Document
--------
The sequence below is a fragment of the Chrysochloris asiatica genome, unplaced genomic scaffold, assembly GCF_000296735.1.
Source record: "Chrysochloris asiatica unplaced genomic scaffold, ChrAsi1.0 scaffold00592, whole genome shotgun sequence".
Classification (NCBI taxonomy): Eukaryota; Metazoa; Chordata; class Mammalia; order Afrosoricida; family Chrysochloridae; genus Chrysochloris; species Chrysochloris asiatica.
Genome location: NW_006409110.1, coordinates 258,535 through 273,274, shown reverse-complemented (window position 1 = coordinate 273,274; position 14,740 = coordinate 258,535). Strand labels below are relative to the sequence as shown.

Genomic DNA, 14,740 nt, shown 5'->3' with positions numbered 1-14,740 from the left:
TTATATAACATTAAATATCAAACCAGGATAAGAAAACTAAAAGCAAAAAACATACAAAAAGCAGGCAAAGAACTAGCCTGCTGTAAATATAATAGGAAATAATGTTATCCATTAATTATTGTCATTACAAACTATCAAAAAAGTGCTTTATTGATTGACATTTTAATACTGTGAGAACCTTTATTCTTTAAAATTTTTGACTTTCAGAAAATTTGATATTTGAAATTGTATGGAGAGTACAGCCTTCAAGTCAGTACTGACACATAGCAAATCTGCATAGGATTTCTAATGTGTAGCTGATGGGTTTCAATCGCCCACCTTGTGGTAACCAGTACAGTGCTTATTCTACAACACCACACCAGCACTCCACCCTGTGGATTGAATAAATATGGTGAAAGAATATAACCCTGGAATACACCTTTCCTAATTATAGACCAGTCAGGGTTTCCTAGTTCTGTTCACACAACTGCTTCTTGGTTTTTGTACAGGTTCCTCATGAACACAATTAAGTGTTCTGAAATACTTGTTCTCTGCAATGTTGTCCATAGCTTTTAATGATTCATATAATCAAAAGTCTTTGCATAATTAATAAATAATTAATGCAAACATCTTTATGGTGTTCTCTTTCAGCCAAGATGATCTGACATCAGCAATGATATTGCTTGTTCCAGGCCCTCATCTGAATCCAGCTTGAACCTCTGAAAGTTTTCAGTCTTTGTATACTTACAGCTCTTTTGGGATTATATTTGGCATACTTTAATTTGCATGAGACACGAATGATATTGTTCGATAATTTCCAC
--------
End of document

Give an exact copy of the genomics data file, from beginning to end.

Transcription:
The sequence below is a fragment of the Chrysochloris asiatica genome, unplaced genomic scaffold, assembly GCF_000296735.1.
Source record: "Chrysochloris asiatica unplaced genomic scaffold, ChrAsi1.0 scaffold00592, whole genome shotgun sequence".
Classification (NCBI taxonomy): Eukaryota; Metazoa; Chordata; class Mammalia; order Afrosoricida; family Chrysochloridae; genus Chrysochloris; species Chrysochloris asiatica.
Genome location: NW_006409110.1, coordinates 258,535 through 273,274, shown reverse-complemented (window position 1 = coordinate 273,274; position 14,740 = coordinate 258,535). Strand labels below are relative to the sequence as shown.

Genomic DNA, 14,740 nt, shown 5'->3' with positions numbered 1-14,740 from the left:
TTATATAACATTAAATATCAAACCAGGATAAGAAAACTAAAAGCAAAAAACATACAAAAAGCAGGCAAAGAACTAGCCTGCTGTAAATATAATAGGAAATAATGTTATCCATTAATTATTGTCATTACAAACTATCAAAAAAGTGCTTTATTGATTGACATTTTAATACTGTGAGAACCTTTATTCTTTAAAATTTTTGACTTTCAGAAAATTTGATATTTGAAATTGTATGGAGAGTACAGCCTTCAAGTCAGTACTGACACATAGCAAATCTGCATAGGATTTCTAATGTGTAGCTGATGGGTTTCAATCGCCCACCTTGTGGTAACCAGTACAGTGCTTATTCTACAACACCACACCAGCACTCCACCCTGTGGATTGAATAAATATGGTGAAAGAATATAACCCTGGAATACACCTTTCCTAATTATAGACCAGTCAGGGTTTCCTAGTTCTGTTCACACAACTGCTTCTTGGTTTTTGTACAGGTTCCTCATGAACACAATTAAGTGTTCTGAAATACTTGTTCTCTGCAATGTTGTCCATAGCTTTTAATGATTCATATAATCAAAAGTCTTTGCATAATTAATAAATAATTAATGCAAACATCTTTATGGTGTTCTCTTTCAGCCAAGATGATCTGACATCAGCAATGATATTGCTTGTTCCAGGCCCTCATCTGAATCCAGCTTGAACCTCTGAAAGTTTTCAGTCTTTGTATACTTACAGCTCTTTTGGGATTATATTTGGCATACTTTAATTTGCATGAGACACGAATGATATTGTTCGATAATTTCCAC